Making use of the Festive Break

This is the time of year when you are likely to receive two phases of emails, tweets and blog postings. Phase one (roundabout now) provides a handy list of the business tasks you can do whilst relatively undisturbed or less hectic with meetings. Phase two happens throughout January, and it includes 101 benefits and uses of setting goals and targets for the forthcoming year.

I would like to suggest an alternative to lining up these recommendations, lists and tasks – PAUSE AND LOOK AROUND YOU.

But I love my business

Most of us who run a business do. We have all heard some people in business saying “it’s not really a job, I would do it anyway”, and that may apply to you.

My invitation is to be really honest with yourself and become very aware of the things that you would love to do if your business disappeared for a month without any harm. If you need a help starting your awareness, try exploring the headings of leisure, sport, health, family, friends, your community.

What do I do?

Carry a notebook and pen (electronic stuff tends to have close work links so can be distracting), and as you spend more time thinking about non-business life, jot down the new things that you start to notice. Maybe “call old frinds2, “take a walk”, “read a book”, “try a new recipe”. You will gradually rediscover the activities you used to enjoy when you spent less time on the business.

Even better, instead of writing notes just get up and enjoy the reading, chatting, running or tasting.

What if I have a good business idea?

Well, make a note of it but resist the temptation to dash to the computer and act further. The idea will not get lost – just dealt with after your break.

What will the result be?

Strangely enough, this may take you back to the times of a junior employee – when a day off was a day off, a holiday was just that.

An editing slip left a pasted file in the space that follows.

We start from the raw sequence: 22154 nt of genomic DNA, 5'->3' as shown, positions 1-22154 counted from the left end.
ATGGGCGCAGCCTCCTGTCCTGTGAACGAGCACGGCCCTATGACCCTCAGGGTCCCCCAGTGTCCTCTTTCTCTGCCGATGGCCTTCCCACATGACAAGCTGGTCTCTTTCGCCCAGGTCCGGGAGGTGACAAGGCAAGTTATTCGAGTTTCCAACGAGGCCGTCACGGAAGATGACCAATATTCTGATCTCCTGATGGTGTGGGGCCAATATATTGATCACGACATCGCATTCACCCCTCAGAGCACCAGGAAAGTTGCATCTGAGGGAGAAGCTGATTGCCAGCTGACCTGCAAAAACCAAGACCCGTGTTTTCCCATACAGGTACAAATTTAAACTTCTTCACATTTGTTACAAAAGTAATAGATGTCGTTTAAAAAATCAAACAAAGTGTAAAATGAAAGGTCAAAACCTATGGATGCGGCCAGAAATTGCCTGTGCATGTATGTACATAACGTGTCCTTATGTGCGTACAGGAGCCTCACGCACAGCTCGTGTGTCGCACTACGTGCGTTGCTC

You may not start 2012 with goals or marketing plans, but you may just rediscover the reasons you do what you do and remind yourself what success actually means. That is worth quite a lot.

Whatever your faith or traditions, enjoy the festive break!

Will a bank holiday for the Royal wedding cost you more money?

Following on from last week’s announcement about Prince William and Kate, a few employers might be concerned about their obligations regarding a bank holiday, if one were announced.

I welcome views on this, because there is a mixture of both moral and business issues.

Employers and Bank Holidays

This is where the legal position should be clear. Employees are not automatically entitled to take off bank holidays with full pay – it depends what is in their contract. Employment law gives a right to a minimum amount of holiday, but does allow flexibility about when this is taken. So if you are an employer, you need to follow what is in the contract, what is normally done (‘custom and practice) and consider whether future contracts should have something different in them. It may be that the time off will be taken against annual holiday, or is unpaid.

As an employee the situation is just the same – you are bound by your contract and need to clarify things if an new bank holiday were announced, in case you assume that you can just not turn up that day.

Employer’s moral obligations

Whatever provisions are in your employee contracts, you need to consider how your employees might react to any decision that you make.

  • would they consider time off an undisputed right?
  • would there be co-operation if your business had to remain open?
  • would some who are less keen on royalty want to choose a different day off in principle?

and many other responses …

So, in order to react quickly to an announcement, check out your employment contracts. If you need to, contact ACAS (link for leaflet about holiday pay here) or your HR expert for their view. When you know your legal position, decide on your stance in line with your management style.